3 Show the apples and ask if any of the children has an apple tree in his or her garden. Do they know when apple trees blossom? Talk about how important it is for the trees to blossom in spring so that insects can pollinate it and the fruit can grow in the warm summer months.

4 Ask the pupils how the trees know it’s spring? They never make a mistake. Explain that it’s as if each tree has a clock inside it! Hold up the clock again and explain that it’s not a clock like this. It’s more like a microscopic computer programme. Explain how in the winter it gets light quite late in the morning, and gets dark early in the evening. Then as winter turns into spring, the days start to get longer. It only changes very slowly, but the trees can tell how much daylight there is each day. When the days are exactly the right length, it’s like an alarm clock going off inside the tree and the tree starts to produce the blossom. From the blossom the fruit grows until the apples are ripe at harvest time.

5 Tell pupils that there is a long word which describes this ability trees have to tell the time. Hold up the card with the word ‘photoperiodism’ written on it. Ask if anyone can read it? Practise saying the word together.

6 Ask pupils what they think would happen if the trees didn’t have this special clock? They wouldn’t know when to produce the blossom. If the blossom came on the trees at the wrong time, the fruit wouldn’t grow and there would be no harvest.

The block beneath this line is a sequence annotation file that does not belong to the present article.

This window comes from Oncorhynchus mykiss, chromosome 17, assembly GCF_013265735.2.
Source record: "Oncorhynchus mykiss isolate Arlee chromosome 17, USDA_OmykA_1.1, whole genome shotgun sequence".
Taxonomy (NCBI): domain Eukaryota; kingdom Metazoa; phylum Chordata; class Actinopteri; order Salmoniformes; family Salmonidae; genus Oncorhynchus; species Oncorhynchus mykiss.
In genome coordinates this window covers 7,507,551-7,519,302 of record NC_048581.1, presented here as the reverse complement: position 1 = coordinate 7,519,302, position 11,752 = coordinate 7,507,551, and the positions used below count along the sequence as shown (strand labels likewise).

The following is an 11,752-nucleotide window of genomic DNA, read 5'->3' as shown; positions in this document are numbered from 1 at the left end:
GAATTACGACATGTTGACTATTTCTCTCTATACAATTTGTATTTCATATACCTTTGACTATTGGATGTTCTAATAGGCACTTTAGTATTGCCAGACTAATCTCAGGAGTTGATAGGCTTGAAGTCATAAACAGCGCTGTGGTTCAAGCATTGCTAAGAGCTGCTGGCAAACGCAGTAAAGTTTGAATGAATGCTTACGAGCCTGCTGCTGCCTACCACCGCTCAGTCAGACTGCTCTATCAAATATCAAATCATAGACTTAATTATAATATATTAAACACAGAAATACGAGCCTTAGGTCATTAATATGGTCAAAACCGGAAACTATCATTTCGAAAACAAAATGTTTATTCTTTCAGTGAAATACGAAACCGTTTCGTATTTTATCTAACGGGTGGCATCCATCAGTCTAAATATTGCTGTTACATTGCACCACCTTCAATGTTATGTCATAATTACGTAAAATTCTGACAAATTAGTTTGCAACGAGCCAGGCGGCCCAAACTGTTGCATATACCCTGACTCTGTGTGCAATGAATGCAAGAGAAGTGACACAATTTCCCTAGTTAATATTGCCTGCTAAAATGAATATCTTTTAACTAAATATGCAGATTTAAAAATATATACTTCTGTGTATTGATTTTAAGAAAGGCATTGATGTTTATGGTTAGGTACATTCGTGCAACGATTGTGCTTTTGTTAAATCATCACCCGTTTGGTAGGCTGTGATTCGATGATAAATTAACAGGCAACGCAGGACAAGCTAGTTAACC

A Christian viewpoint

1 Read some of the Bible verses from the Bible base (eg Genesis 8:22, Ecclesiastes 3: 1,2)

2 The Bible teaches that it was God who made all the plants and trees. He decided the seasons and he made sure that the trees obeyed the rules. He put his clock inside them!

For everyone

Talk about how amazing the precise timing in the plant world is. Encourage a sense of wonder in the children.


1 Cut one of the apples in half. Talk about the pleasure of biting into a ripe apple. If the assembly is not too large, you could pass round segments of apple for the children to eat at this moment. As they do so remind them of the precise timing that was needed for apples to exist so that we can eat and enjoy them.

2 Ask the children to help you write a prayer of thanks for a fruit of their choosing. Write their ideas up on a flipchart. You could use the pattern given in the Key Stage 1 option below. Finish the assembly by saying the prayer and inviting those who would like to do so to join in with the ‘Amen’.

Key Stage 1 option

Instead of asking the children to write their own prayer, you could finish with this one:

Thank you, Lord God…

for apple trees,

for the clock inside them so they know when it’s time to make blossom,

for the sun that makes the apples grow,

for the juicy flavour of ripe apples at harvest time. Amen.